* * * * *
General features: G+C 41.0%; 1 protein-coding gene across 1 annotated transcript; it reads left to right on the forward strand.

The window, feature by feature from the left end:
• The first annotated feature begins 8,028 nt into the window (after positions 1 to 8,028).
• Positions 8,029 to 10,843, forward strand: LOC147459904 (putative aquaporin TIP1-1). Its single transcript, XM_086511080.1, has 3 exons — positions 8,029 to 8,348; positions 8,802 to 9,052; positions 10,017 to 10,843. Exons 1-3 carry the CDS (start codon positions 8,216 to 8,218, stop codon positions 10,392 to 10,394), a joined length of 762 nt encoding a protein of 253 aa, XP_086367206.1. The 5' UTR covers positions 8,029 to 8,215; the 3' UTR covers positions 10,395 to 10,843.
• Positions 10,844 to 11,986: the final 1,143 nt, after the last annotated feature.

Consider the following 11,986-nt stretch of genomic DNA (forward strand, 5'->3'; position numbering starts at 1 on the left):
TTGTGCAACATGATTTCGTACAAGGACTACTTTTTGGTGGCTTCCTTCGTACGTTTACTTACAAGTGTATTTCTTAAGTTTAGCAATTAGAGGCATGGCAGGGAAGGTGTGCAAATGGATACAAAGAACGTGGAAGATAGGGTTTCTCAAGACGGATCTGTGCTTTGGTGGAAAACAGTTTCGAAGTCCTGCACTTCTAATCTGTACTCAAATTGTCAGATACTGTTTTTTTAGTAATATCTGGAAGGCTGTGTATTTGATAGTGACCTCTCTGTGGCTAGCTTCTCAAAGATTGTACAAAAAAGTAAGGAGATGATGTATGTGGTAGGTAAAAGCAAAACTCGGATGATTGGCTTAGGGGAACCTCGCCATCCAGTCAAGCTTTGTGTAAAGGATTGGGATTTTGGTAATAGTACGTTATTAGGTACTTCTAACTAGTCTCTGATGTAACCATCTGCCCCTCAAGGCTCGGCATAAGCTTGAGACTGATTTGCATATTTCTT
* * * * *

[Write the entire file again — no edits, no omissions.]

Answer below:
General features: G+C 41.0%; 1 protein-coding gene across 1 annotated transcript; it reads left to right on the forward strand.

The window, feature by feature from the left end:
• The first annotated feature begins 8,028 nt into the window (after positions 1 to 8,028).
• Positions 8,029 to 10,843, forward strand: LOC147459904 (putative aquaporin TIP1-1). Its single transcript, XM_086511080.1, has 3 exons — positions 8,029 to 8,348; positions 8,802 to 9,052; positions 10,017 to 10,843. Exons 1-3 carry the CDS (start codon positions 8,216 to 8,218, stop codon positions 10,392 to 10,394), a joined length of 762 nt encoding a protein of 253 aa, XP_086367206.1. The 5' UTR covers positions 8,029 to 8,215; the 3' UTR covers positions 10,395 to 10,843.
• Positions 10,844 to 11,986: the final 1,143 nt, after the last annotated feature.

Consider the following 11,986-nt stretch of genomic DNA (forward strand, 5'->3'; position numbering starts at 1 on the left):
TTGTGCAACATGATTTCGTACAAGGACTACTTTTTGGTGGCTTCCTTCGTACGTTTACTTACAAGTGTATTTCTTAAGTTTAGCAATTAGAGGCATGGCAGGGAAGGTGTGCAAATGGATACAAAGAACGTGGAAGATAGGGTTTCTCAAGACGGATCTGTGCTTTGGTGGAAAACAGTTTCGAAGTCCTGCACTTCTAATCTGTACTCAAATTGTCAGATACTGTTTTTTTAGTAATATCTGGAAGGCTGTGTATTTGATAGTGACCTCTCTGTGGCTAGCTTCTCAAAGATTGTACAAAAAAGTAAGGAGATGATGTATGTGGTAGGTAAAAGCAAAACTCGGATGATTGGCTTAGGGGAACCTCGCCATCCAGTCAAGCTTTGTGTAAAGGATTGGGATTTTGGTAATAGTACGTTATTAGGTACTTCTAACTAGTCTCTGATGTAACCATCTGCCCCTCAAGGCTCGGCATAAGCTTGAGACTGATTTGCATATTTCTT